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## Official Guide Explanation:Problem Solving #65

Background

This is just one of hundreds of free explanations I've created to the quantitative questions in The Official Guide for GMAT Review (12th ed.). Click the links on the question number, difficulty level, and categories to find explanations for other problems.

These are the same explanations that are featured in my "Guides to the Official Guide" PDF booklets. However, because of the limitations of HTML and cross-browser compatibility, some mathematical concepts, such as fractions and roots, do not display as clearly online.

Question: 65
Page: 161
Difficulty: 4 (Moderately Easy)
Category 1: Algebra > Linear Equations-One Unk >

Explanation: We can summarize the question with an equation, where a is the number of apples and b is the number of bananas:

0.70(a) + 0.50(b) = 6.30

Generally speaking, it is impossible to solve a single equation with two variables. However, this question implies that we can solve it. Because there must be an integer number of apples and bananas, some of the mathematical possibilities (0 apples and 12.6 bananas, for instance) aren't practical.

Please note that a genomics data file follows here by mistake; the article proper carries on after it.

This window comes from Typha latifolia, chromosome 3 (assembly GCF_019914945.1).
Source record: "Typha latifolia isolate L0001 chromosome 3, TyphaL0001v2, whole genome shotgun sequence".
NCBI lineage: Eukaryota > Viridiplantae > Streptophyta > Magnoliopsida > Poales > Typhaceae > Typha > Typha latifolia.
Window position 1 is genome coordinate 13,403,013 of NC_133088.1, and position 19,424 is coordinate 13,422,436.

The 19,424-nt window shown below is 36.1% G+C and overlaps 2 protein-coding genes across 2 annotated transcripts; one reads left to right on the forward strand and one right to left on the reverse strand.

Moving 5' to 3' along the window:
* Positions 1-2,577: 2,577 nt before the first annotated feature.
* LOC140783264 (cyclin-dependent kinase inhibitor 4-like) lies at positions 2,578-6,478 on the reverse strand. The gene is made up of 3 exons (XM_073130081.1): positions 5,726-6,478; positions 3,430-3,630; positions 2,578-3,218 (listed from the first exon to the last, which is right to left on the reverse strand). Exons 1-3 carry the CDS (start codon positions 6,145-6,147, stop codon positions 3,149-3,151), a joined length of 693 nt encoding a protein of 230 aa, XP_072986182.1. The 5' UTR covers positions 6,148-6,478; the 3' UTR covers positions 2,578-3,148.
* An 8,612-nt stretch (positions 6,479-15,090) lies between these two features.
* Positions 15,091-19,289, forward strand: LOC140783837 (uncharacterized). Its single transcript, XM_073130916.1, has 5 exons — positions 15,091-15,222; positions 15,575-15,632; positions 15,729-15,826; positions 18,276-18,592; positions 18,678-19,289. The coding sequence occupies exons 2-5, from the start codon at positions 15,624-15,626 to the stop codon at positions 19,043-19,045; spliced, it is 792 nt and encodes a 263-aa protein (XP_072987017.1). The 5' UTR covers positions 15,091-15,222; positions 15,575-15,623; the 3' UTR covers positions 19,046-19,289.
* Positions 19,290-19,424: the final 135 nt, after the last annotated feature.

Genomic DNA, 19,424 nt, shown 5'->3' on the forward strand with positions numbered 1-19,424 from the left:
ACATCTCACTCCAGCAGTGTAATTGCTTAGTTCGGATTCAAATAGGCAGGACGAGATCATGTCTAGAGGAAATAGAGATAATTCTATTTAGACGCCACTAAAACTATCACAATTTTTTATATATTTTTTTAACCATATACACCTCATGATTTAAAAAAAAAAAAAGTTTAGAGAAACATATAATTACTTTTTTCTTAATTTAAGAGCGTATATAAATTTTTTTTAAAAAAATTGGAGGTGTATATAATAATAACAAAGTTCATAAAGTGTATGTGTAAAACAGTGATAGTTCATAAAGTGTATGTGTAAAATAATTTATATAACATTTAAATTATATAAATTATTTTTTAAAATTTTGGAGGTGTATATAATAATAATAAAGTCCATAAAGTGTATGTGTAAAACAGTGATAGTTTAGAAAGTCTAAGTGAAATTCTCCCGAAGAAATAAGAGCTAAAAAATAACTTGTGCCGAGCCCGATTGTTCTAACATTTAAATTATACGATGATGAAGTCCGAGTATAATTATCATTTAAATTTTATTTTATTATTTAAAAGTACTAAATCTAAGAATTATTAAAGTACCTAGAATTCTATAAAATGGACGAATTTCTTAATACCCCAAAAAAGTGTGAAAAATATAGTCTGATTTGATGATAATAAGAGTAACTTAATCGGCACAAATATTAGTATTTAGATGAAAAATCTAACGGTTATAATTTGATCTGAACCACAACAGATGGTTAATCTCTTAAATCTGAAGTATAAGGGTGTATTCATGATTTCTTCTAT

Thus, the algebra isn't going to get us very far. Recognize that the total price of the bananas will always be either an integer dollar amount (2 bananas = 1.00) or a dollar amount plus fifty cents (5 bananas = 2.50). The total price of the apples will vary more in the cents column.

Here are the possibilities:

1 apple = 0.70

2 apples = 1.40

3 apples = 2.10

4 apples = 2.80

5 apples = 3.50

6 apples = 4.20

7 apples = 4.90

8 apples = 5.60

Since the bananas will add up to an even dollar amount or a dollar amount plus fifty cents, the apples must add up to either a dollar amount plus thirty cents or a dollar amount plus eighty cents. The only possibility is 4 apples for \$2.80. That leaves \$3.50 for bananas, which we can accomplish with 7 bananas. The total number, then, is 11, choice (B).

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